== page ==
Wednesday, August 5, 2015

Book Review: The Conversation

We’ve now reached the halfway point in our homeschool journey (actually past half way if you consider kindergarten).  I hesitate to use the term “over the hump” because that implies an easy downhill slide to the end and with middle school and high school still ahead I think we’d all agree we’re not going to be coasting to graduation.  In fact several of my friends are too intimidated to continue teaching their kids at home.  That’s why I was thrilled with the opportunity to read The ConversationAuthor Leigh A. Bortins, founder of Classical Conversations, has packed this book full of tips and encouragement for teaching you own high schooler.  The book went with me on vacation and while I waited for my son at scout meetings and baseball camp.

The opening chapter covers becoming Confident Parents.  This is for those people considering homeschool for the first time or homeschooling parents wondering if they will be able to teach high school.  A key issue is the role of parental authority and how it looks when dealing with teenagers.  Then the author answers a series of questions: How can I teach my kids when I didn’t do well in school? Can my kids get into college?  What if my child is gifted or has special needs?  I didn’t need convincing that I want to homeschool all through high school, still found some hidden gems buried in this chapter.

If you picked up on the “Classical” part of the vendor name, Bortins does use a classical approach to home education.   I was very thankful for Chapter Two--Rhetoric Defined chapter to help me understand the lingo of classical education.

You may be familiar (as I was) with the three stages: Grammar, Dialectic, and Rhetoric.  While it’s true that students naturally progress through these stages as they age (young children spend their time learning the vocabulary of their language and naming things they see in their world , as they get older they begin asking questions to further their knowledge), any time they begin a new course of study they will begin back at the Grammar stage. 

New to me was a second list of classical terms having to do with the Five Canons of Rhetoric:

  1. Invention—Discover ideas, research, and plan.
  2. Arrangement—Arrange ideas in a logical and organized manner.
  3. Elocution—Express ideas in the style that is most persuasive in appealing to the audience.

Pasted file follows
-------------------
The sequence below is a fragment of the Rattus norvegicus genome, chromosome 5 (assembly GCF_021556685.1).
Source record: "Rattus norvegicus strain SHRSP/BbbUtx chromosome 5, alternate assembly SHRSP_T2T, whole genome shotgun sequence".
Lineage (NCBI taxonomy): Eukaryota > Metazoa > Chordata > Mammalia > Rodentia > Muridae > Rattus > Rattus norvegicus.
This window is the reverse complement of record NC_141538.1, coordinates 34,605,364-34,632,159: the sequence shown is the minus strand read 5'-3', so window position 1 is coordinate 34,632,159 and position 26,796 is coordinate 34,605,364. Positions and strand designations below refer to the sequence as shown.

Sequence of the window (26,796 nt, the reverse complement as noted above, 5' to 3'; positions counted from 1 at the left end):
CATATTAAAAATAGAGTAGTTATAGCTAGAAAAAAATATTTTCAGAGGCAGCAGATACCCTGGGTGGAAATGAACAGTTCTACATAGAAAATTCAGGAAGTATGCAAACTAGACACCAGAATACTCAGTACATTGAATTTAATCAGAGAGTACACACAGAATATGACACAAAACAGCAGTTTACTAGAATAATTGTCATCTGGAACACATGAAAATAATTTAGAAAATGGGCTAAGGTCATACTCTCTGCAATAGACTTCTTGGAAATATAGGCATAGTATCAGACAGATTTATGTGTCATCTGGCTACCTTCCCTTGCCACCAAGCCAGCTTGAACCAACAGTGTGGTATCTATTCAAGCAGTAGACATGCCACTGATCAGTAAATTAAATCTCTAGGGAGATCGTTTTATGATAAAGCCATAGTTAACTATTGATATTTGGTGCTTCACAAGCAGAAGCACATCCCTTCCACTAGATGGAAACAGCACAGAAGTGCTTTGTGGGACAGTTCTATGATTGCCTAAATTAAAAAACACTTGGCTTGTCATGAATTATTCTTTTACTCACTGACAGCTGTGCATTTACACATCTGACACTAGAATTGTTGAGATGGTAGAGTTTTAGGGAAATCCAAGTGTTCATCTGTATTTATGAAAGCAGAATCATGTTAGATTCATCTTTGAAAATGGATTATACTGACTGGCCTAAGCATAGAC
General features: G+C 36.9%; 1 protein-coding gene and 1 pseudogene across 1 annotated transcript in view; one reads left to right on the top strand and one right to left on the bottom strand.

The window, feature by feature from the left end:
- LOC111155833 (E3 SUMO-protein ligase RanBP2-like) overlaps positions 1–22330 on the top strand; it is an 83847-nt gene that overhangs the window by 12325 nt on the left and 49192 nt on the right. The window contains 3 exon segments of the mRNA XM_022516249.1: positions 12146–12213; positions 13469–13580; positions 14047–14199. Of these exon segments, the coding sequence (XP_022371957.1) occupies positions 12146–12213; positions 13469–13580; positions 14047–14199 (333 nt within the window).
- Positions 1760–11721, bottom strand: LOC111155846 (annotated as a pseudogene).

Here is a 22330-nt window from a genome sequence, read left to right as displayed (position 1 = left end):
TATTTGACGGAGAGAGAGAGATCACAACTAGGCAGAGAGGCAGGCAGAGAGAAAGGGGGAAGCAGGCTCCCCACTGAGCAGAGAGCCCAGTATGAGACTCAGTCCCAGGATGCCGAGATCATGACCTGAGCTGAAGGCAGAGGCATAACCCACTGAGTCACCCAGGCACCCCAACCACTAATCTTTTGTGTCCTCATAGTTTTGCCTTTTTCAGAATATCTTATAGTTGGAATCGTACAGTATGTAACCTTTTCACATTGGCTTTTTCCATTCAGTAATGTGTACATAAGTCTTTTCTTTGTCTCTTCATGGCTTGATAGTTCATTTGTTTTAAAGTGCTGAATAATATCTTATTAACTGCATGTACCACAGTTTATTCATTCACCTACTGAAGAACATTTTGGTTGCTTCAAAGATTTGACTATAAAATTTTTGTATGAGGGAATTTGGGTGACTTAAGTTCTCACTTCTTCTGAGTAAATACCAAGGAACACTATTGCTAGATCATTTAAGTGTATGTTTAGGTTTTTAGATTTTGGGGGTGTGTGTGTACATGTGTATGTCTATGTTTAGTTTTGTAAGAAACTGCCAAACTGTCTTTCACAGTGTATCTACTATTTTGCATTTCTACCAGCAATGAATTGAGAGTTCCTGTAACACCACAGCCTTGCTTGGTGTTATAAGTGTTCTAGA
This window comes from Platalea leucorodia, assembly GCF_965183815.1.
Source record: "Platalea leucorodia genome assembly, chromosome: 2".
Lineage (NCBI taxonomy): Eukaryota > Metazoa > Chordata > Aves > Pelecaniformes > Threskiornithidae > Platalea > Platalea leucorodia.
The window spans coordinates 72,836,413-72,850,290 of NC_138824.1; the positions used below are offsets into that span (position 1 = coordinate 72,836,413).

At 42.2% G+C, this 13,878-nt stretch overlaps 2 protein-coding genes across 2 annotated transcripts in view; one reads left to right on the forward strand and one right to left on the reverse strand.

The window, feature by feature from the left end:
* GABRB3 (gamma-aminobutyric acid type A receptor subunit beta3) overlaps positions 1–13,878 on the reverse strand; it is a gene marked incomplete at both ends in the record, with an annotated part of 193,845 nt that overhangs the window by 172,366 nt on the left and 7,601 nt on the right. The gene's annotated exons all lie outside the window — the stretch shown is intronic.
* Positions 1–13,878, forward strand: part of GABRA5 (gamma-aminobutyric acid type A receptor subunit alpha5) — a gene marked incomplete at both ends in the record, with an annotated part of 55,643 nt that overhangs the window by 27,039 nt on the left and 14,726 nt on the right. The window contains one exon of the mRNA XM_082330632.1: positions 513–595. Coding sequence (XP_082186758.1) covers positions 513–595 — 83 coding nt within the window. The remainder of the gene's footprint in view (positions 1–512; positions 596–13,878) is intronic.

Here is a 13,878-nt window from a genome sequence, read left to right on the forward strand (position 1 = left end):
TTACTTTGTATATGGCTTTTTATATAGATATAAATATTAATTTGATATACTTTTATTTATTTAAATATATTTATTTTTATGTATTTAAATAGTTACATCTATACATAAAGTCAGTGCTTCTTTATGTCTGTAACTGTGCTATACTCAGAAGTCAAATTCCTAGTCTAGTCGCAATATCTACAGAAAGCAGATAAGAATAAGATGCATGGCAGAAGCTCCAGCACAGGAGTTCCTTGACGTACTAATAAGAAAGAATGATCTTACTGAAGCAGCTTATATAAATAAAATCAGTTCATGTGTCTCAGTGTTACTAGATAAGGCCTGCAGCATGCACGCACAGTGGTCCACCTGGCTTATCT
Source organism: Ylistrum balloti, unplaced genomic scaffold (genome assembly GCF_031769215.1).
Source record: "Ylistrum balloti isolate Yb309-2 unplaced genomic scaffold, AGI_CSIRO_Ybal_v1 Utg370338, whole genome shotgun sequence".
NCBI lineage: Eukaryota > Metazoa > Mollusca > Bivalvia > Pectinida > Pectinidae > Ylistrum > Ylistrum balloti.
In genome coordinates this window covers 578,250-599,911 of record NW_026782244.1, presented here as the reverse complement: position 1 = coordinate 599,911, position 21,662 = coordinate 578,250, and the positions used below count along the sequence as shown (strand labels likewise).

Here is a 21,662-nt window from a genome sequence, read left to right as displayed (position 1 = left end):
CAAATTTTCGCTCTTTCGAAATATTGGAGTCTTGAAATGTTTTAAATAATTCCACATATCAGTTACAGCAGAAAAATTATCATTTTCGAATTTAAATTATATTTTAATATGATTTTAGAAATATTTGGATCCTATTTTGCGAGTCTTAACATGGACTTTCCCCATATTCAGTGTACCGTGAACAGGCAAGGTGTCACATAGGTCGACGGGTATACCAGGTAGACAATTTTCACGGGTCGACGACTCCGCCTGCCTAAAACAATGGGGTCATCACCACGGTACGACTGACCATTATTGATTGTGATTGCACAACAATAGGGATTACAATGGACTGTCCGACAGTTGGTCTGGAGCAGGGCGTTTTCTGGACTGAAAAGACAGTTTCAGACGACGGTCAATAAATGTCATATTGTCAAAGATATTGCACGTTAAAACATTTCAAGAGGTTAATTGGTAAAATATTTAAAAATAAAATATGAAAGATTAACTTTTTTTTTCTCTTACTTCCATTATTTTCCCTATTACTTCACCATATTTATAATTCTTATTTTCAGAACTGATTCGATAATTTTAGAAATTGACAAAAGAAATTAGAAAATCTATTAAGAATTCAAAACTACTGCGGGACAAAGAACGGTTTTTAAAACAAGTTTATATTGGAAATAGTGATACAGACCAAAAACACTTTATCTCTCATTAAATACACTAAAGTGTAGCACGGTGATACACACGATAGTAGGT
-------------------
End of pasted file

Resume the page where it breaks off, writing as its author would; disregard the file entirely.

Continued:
4. Memory—Add memorable features to your essay or speech. Commit ideas to memory.
  5. Delivery—Deliver ideas in oral or written form.

 The next nine chapters help you to understand what high school subjects look like in the classical approach. 

  • Reading
  • Speech & Debate
  • Writing
  • Science
  • Math
  • Government & Economics
  • History
  • Latin & Foreign Languages
  • Fine Arts

Each chapter has a similar format: there are articles (some republished from Classical Conversations Writer Circle), a chart on how the five canons apply to the particular subject, and examples of conversations (remember the title of the book?) that might take place between teacher and student. It was the sample conversations that intrigued me most. They are written like a script with ME being the author/teacher and a student name.  The teacher is asking open ended questions, guiding the students yet still forcing them to think for themselves—in other words, the Socratic Method in action.  It’s a meaningful dialogue.  This is what I dreamed of when I started homeschooling seven years ago.  How different from traditional schools where the teacher does all the talking.  How different from where everything is compartmentalized and separated by the ringing of bells on the hour.

Finally the book ends with a Graduation Conversation where the author shares the secret to college admissions and life after college.  Another hidden gem was the “Am I Too Late” section.  We haven’t been following a classic approach to school.  With all our review materials, we’re eclectic at best.  As I read though I want to take the path that will lead to the types of conversations I read in the previous chapters, but could I redirect our course at the half-way point?  That’s when I read the following….



While researching for this review I learned that Leigh A. Bortins  has a degree in Aerospace Engineering—she’s literally a rocket scientist!.   The Conversation helps you understand that you don’t have to be one to teach your high schoolers at home.

Classical Conversations Review